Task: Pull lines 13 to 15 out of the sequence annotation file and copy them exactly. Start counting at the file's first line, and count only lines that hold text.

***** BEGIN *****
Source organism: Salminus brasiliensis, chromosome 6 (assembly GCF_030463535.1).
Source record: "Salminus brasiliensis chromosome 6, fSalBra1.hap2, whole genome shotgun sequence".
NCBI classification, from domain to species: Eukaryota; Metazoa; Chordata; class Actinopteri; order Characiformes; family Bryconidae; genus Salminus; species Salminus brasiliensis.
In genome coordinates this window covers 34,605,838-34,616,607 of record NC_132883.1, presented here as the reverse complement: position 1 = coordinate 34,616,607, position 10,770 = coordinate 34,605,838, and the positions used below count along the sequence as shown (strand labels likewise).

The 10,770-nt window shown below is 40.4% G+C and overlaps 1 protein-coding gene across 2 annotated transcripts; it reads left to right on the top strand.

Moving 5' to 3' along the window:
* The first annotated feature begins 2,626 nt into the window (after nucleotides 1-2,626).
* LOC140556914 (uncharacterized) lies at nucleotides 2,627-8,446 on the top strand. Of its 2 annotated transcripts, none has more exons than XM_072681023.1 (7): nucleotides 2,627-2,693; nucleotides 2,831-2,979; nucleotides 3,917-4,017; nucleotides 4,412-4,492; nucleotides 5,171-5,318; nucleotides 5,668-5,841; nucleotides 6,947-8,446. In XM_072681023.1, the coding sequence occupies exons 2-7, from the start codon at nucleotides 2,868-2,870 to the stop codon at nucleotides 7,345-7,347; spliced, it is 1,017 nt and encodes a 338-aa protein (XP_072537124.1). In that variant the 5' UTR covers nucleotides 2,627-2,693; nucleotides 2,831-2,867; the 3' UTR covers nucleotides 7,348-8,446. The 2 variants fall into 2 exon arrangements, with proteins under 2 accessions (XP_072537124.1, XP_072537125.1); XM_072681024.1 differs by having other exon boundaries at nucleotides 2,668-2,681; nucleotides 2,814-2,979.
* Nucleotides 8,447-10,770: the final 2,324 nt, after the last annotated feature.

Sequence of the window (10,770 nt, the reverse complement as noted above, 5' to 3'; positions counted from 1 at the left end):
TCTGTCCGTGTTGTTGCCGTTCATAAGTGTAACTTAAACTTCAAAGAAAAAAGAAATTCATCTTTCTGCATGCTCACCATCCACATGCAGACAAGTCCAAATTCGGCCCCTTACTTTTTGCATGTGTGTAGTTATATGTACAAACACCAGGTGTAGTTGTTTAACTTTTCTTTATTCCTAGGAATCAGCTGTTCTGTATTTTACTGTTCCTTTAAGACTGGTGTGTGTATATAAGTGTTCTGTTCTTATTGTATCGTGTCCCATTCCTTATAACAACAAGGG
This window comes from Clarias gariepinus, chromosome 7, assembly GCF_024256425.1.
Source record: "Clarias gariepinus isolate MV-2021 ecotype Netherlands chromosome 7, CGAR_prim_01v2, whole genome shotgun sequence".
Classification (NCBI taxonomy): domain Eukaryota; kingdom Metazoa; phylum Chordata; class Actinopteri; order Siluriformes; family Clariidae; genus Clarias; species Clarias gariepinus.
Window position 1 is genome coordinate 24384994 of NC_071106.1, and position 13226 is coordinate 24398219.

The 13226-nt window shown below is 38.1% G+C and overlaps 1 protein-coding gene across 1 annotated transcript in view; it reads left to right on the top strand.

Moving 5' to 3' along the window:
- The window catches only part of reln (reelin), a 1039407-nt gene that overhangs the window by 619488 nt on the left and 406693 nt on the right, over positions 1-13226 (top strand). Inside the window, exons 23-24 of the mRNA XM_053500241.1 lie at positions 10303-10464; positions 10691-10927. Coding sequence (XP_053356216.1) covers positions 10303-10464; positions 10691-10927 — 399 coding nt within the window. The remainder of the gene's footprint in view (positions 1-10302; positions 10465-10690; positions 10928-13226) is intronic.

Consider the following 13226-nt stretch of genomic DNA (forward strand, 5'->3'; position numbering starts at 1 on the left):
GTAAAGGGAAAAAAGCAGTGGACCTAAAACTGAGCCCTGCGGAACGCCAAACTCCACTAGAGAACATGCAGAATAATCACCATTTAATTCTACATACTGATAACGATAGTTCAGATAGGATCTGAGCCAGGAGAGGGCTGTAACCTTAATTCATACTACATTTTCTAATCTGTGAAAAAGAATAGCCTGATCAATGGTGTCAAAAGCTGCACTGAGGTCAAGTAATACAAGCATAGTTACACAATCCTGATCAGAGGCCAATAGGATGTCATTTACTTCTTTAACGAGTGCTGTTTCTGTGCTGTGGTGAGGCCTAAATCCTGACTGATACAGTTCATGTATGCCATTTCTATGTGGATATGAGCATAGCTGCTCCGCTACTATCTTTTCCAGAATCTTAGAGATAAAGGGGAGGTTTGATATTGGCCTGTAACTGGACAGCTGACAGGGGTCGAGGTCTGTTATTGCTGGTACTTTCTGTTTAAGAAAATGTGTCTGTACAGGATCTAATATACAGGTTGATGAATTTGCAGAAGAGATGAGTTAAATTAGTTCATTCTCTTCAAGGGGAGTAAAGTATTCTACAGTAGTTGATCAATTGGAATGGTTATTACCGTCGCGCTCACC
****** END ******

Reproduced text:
Source record: "Clarias gariepinus isolate MV-2021 ecotype Netherlands chromosome 7, CGAR_prim_01v2, whole genome shotgun sequence".
Classification (NCBI taxonomy): domain Eukaryota; kingdom Metazoa; phylum Chordata; class Actinopteri; order Siluriformes; family Clariidae; genus Clarias; species Clarias gariepinus.
Window position 1 is genome coordinate 24384994 of NC_071106.1, and position 13226 is coordinate 24398219.